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Leah Farrell/
High Court

Court clears the way for man with links to Islamic terrorism to be deported

The man’s removal from Ireland is expected to take place shortly.

THE HIGH COURT has cleared the way for the state to deport a man with alleged links to Islamic terrorism.

The man’s removal from Ireland is expected to take place shortly following a ruling by Mr Justice Richard Humphreys this evening.

The judge refused to give the man permission to bring an appeal against the Minister for Justice’s decision to deport him to the Court of Appeal.

Earlier this month the judge dismissed the man’s challenge against the Minister’s decision that he should be deported.

The man, aged in his 50s and had been living in Ireland for several years, claims he is at serious risk of ill treatment and torture if deported to his native country.

The deportation order against the man was issued after An Garda Siochana informed the Dept of Justice that the man’s activities and associates are “of serious concern” and “contrary to the State’s security.”

A risk

The man, who cannot be identified for legal reasons, and denies being involved in terrorism claims he is at risk due to his political views.

However the court heard that the state considers him a risk to national security on several grounds.

Remy Farrell SC for the Minister told the High Court that the man was convicted and jailed in France for several years for terrorist offences.

It is the State’s case that the man had been “raising money for jihadists” and he saw “Al Qaeda as a good model to follow,” counsel said.

The man in his native country had “a central role” with a militant Islamic group dedicated to imposing sharia law counsel said. The man was not only convicted of terrorism offences there but also of offences where human life was taken, counsel added.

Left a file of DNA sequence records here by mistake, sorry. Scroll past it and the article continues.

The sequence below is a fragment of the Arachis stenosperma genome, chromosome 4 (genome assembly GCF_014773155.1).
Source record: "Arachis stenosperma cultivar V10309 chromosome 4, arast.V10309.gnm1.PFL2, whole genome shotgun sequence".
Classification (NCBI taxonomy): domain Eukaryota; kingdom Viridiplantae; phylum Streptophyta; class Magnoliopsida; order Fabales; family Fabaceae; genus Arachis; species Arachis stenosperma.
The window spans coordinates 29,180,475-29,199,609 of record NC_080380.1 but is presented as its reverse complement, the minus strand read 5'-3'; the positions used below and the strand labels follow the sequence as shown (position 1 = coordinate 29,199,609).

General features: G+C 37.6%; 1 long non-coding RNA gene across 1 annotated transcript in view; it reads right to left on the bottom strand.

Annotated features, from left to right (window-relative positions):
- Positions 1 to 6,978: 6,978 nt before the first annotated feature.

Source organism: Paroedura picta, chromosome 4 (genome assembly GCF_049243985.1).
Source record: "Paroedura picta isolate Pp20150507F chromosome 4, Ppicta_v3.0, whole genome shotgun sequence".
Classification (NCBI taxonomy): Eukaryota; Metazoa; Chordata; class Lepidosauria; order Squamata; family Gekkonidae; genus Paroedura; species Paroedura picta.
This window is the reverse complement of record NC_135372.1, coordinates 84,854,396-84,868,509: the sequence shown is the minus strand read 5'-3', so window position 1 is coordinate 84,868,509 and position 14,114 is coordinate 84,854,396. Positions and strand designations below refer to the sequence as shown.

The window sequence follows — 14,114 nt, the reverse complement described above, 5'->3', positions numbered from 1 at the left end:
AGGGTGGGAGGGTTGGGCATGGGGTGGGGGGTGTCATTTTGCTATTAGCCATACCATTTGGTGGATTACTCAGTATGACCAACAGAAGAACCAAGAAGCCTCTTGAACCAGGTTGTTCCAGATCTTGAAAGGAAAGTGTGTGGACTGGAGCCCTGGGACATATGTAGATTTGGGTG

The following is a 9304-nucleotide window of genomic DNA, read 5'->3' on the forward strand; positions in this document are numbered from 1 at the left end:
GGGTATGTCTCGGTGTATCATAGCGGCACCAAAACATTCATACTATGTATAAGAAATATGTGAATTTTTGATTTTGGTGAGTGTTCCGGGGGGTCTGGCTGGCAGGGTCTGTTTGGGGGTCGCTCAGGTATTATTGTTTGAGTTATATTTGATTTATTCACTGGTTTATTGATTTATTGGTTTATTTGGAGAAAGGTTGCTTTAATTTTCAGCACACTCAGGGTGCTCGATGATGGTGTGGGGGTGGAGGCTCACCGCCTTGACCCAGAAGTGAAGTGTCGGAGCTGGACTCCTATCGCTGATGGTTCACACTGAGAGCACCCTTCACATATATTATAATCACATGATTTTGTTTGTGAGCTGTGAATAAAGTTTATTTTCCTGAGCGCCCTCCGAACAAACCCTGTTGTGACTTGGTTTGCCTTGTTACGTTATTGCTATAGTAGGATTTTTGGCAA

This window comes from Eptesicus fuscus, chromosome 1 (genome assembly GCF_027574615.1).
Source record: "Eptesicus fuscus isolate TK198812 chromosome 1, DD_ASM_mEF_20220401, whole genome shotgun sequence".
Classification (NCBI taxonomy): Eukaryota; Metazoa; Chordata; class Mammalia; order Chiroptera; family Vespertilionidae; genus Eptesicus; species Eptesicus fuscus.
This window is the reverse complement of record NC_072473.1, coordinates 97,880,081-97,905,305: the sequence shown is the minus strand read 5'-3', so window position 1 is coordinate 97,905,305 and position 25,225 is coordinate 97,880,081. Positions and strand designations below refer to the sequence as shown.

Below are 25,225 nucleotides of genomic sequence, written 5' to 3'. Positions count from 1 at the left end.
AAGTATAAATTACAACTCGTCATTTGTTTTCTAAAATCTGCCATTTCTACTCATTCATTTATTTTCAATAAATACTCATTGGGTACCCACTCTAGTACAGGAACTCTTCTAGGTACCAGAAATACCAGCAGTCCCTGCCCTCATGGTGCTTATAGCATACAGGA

In his ruling, Mr Justice Humphreys refused to allow the man bring an appeal to the Court of Appeal.

The judge also ordered that the stay on the man’s deportation be discharged forthwith, and that the reporting restriction on his country of origin be continued for a period of two months after the removal takes place.

The judge said no point of law of exception public importance arose. In addition it was not in the public interest that the man be allowed to appeal to the Court of Appeal, the judge added.

The judge also refused to extend the stay for an additional period to allow the man’s lawyers seek to have the matter appealed directly to the Supreme Court.

David Leonard Bl for the man said his client would be applying to have his case heard by the Supreme Court on the grounds the appeal raised a point of general public importance.

He asked the judge for a short stay on the deportation order so an application can be made to the Supreme Court to consider the appeal and that his client’s status in Ireland be preserved.

Remy Farrell appearing with Sinead McGrath Bl for the Minister opposed the application. Mr Farrell, who said the man had been arrested and was currently in detention pending his deportation following his release from prison.


The man had been serving a prison sentence after he was found in possession of false travel documentation while trying to leave the state.

Counsel said the Minister considered the man a risk to national security, even while in prison in the state.

However in reply Mr Leonard said there was no evidence of this. In his action the man claimed his exclusion from the state was unlawful and in breach both EU law and Article 3 of the European Convention on Human Rights.

This was because the Irish Refugee Appeals Tribunal, which considered the man’s application for subsidiary protection, found that he would be at risk of serious harm or torture if returned to his native country.

The Minister had opposed the action.

Aodhan O Faolain